Some people may be using multiple devices to try to increase their chances of getting tickets. Others may be in a syndicate to be the first to get tickets. Some may even seek to deploy bots to get as many cheap tickets as possible. All of this behaviour adds additional traffic, which needs to be thought about as part of the test model.
If you make use of tooling that accurately simulates the traffic you'll generate and replicates the path a user may take when you launch; you can empirically test whether your kit will stand up. Some vendors offer a service which will record many representative user journeys and then scale those up to expected levels of traffic. Some organisations might only run this testing before a big event, but businesses where ticket sales online are a core business function, building a testing framework and engaging in regular performance regression testing as part of the general software delivery lifecycle is advisable.
Another issue that can be overlooked is that you’re likely to be reliant on other vendors also to have the ability to scale to the level of your traffic spike. As a result, a failure may be nothing to do your own capacity. For example, if a payment gateway or email provider fails it can bring the rest to a halt. These are contractual conversations; it’s important to understand the service level agreements your suppliers have committed to.
You may want to load test their services yourself, though you may meet some reluctance. You may also want to consider having multiple similar vendors to lean on. Comic Relief, for example, have a very short window of very high demand for donations so they smooth payment handling across different financial receivers, and can remove them from the equation if they start to struggle.
When The Scale Factory was asked to support a major ticket launch for one of the worlds most in-demand pop concerts, we worked with the client to ensure ticket sales went to multiple PayPal accounts, so there wasn’t a bottleneck at that stage.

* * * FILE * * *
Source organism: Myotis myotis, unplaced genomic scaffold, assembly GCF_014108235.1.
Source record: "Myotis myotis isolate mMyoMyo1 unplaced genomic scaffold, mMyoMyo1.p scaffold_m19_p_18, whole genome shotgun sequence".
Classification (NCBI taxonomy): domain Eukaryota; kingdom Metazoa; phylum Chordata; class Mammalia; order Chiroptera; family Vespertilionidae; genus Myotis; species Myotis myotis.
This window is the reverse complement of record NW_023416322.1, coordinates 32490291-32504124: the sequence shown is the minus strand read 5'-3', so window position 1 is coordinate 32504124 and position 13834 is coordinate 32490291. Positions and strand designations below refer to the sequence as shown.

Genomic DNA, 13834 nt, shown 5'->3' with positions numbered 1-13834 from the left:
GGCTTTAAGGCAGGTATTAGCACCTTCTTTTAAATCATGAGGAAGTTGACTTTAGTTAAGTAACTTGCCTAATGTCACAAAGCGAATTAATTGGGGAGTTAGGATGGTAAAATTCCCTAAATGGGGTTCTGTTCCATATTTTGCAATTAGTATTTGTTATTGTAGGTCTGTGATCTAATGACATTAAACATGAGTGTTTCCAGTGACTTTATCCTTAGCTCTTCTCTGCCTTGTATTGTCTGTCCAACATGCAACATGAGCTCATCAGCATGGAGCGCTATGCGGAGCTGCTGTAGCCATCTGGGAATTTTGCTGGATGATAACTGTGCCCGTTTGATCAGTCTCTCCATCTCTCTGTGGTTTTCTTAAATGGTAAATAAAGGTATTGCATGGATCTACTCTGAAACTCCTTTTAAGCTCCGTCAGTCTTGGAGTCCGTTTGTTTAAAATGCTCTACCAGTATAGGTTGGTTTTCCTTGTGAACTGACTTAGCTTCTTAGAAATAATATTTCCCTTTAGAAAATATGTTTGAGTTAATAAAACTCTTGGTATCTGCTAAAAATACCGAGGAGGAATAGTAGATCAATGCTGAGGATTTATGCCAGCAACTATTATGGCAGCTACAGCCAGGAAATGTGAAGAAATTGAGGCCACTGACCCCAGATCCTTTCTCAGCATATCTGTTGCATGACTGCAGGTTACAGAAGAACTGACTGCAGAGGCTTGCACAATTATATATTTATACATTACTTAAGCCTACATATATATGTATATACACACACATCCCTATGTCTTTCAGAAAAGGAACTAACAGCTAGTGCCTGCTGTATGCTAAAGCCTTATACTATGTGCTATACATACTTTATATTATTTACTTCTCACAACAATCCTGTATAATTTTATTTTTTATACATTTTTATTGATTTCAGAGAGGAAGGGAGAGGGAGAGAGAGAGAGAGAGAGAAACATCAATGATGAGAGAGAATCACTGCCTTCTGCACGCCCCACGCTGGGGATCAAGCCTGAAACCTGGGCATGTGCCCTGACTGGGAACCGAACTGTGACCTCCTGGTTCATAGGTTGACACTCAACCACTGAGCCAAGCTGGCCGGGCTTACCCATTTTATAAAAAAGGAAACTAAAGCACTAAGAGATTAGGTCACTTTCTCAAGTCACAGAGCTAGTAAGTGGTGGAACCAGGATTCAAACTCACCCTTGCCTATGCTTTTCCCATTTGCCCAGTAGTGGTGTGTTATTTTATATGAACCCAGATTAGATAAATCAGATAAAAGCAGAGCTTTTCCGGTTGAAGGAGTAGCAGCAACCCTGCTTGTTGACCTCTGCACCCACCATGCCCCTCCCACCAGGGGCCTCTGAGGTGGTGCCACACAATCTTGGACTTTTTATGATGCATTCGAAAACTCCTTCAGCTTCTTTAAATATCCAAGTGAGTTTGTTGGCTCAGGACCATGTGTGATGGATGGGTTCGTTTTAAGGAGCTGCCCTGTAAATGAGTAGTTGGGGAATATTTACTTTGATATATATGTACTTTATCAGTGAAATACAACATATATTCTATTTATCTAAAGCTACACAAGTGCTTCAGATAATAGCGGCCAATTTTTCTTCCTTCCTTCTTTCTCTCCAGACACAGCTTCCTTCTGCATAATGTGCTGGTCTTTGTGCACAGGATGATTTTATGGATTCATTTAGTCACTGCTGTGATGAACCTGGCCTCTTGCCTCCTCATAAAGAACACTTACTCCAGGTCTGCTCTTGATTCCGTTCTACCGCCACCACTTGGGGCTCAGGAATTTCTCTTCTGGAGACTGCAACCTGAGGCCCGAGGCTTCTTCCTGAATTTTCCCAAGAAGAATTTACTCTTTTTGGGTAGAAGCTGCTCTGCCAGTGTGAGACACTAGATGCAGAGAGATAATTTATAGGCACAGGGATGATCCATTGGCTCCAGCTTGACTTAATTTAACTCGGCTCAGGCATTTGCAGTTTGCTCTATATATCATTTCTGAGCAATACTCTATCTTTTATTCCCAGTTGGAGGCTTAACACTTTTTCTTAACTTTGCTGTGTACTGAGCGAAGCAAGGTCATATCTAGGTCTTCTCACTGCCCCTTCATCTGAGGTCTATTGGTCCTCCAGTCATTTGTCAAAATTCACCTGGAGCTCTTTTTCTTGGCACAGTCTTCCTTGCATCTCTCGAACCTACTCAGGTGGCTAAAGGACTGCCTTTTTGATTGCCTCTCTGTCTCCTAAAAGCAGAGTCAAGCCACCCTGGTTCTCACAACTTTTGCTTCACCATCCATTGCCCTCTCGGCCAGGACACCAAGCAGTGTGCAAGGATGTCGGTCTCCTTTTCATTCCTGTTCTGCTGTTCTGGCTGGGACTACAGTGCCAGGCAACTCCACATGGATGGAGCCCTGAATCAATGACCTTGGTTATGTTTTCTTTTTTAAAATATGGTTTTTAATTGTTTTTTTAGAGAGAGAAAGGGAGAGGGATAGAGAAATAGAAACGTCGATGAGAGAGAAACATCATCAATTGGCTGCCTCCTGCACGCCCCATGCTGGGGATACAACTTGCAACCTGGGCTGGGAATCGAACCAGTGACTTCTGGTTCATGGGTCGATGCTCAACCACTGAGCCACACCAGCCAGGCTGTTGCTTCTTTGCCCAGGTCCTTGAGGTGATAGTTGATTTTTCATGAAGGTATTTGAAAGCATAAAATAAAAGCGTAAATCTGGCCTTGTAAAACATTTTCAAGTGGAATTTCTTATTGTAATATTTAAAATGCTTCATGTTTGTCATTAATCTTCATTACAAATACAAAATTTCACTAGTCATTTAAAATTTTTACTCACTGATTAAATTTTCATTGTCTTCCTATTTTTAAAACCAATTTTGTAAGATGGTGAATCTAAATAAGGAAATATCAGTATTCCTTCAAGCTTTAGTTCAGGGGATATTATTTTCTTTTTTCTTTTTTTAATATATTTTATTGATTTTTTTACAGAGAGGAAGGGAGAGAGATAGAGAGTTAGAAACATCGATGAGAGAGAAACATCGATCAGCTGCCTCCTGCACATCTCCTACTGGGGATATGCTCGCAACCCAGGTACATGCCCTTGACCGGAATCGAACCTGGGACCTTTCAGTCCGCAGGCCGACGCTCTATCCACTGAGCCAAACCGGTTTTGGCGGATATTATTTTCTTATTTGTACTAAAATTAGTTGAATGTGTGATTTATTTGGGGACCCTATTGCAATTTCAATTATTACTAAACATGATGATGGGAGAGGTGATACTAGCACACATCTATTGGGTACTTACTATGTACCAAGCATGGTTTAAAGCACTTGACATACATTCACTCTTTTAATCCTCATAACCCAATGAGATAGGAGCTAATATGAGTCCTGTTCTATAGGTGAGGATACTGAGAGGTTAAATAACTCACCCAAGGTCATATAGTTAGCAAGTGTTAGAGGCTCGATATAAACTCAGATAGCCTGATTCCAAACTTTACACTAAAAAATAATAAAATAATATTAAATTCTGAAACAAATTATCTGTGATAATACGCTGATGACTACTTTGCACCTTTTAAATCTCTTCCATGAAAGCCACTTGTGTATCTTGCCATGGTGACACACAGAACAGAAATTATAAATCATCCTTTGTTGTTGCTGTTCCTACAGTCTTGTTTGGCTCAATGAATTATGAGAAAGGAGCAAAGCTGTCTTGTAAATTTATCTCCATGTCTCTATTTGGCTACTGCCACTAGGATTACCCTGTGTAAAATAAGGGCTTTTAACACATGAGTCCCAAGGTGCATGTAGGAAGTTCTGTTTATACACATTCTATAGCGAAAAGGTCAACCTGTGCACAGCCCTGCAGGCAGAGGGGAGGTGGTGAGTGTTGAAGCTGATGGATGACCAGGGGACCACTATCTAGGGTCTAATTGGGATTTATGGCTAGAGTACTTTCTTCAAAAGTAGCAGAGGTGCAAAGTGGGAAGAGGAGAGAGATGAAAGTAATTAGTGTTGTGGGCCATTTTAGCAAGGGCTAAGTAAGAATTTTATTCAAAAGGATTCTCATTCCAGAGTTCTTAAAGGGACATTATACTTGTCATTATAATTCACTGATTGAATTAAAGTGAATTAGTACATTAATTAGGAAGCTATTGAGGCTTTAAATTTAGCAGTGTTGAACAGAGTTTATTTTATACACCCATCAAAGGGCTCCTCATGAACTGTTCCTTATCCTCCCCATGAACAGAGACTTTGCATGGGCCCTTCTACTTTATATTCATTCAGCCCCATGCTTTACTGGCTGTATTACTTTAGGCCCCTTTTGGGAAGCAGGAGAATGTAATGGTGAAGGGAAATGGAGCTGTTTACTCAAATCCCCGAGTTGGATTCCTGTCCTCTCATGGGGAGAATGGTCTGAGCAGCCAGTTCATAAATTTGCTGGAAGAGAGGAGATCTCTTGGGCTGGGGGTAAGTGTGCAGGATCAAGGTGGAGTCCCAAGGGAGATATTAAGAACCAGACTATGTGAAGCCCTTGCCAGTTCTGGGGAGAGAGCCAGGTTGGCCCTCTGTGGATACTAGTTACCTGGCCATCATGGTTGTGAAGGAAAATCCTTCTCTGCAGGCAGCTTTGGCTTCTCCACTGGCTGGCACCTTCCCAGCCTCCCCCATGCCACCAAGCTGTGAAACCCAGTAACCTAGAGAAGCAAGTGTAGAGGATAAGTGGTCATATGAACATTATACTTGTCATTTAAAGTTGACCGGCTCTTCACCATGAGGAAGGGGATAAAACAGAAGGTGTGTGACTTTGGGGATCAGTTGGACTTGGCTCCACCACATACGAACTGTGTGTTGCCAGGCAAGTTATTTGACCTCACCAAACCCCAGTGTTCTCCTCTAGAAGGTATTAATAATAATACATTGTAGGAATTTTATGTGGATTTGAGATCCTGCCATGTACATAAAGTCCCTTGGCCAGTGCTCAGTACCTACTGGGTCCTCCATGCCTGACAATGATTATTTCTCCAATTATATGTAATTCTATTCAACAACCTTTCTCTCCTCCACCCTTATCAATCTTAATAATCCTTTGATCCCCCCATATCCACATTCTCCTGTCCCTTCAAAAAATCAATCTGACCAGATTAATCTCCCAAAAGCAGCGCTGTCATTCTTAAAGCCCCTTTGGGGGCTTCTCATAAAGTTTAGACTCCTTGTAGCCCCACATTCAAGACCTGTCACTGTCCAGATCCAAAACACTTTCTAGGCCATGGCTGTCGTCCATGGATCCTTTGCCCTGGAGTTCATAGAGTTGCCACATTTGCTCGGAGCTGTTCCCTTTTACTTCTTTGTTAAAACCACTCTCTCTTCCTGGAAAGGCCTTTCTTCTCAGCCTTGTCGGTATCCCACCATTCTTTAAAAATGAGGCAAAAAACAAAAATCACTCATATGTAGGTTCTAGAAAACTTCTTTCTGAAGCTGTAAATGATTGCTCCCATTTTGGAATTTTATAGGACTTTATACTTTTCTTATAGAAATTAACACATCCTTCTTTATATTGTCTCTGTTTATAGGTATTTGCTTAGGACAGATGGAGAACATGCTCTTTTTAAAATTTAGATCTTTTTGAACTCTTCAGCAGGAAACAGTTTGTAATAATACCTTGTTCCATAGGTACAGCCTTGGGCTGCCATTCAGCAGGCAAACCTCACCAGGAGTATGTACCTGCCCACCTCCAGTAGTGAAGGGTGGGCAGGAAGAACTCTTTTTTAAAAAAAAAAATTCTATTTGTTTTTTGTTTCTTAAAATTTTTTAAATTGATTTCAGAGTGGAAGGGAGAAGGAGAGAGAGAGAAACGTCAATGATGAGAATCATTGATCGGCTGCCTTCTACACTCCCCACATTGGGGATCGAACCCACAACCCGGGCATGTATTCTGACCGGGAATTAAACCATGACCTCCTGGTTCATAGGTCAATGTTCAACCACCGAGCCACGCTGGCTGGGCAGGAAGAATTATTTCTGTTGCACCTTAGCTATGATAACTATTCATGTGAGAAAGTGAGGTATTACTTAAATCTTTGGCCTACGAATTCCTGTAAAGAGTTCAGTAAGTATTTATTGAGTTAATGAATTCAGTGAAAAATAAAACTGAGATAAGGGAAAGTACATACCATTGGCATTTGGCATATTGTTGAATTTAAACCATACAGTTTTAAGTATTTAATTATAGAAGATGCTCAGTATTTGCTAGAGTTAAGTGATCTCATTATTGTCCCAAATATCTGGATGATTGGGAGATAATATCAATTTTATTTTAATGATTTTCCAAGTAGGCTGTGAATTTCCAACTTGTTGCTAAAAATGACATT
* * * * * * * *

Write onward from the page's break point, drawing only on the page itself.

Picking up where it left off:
Often when a big tech failure occurs, it’s put down to human error. Pointing the finger at a human is never a good excuse and is often seen as an easy way out - just ask the state of Hawaii. The healthier way of looking at a high impact incident is to look at what systemic failures there are that allowed that to happen, rather than pinning this on a single individual working within that system.
Another area that is often not considered is managing the expectations of the user. In the case of Secret Cinema, many of the complaints were from people who were unsure if they had been allocated tickets because they had not received an email immediately. A simple line on the payment confirmation page that emails could take a few hours to come through could have made a difference.
So what now?
By all accounts, Secret Cinema was back up and running on the same day - and only saw a few hours where customers were unable to make purchases.
Being Secret Cinema though, it could all be part of the experience of the event.
Jon Topper is CTO of The Scale Factory
Image source: Shutterstock/violetkaipa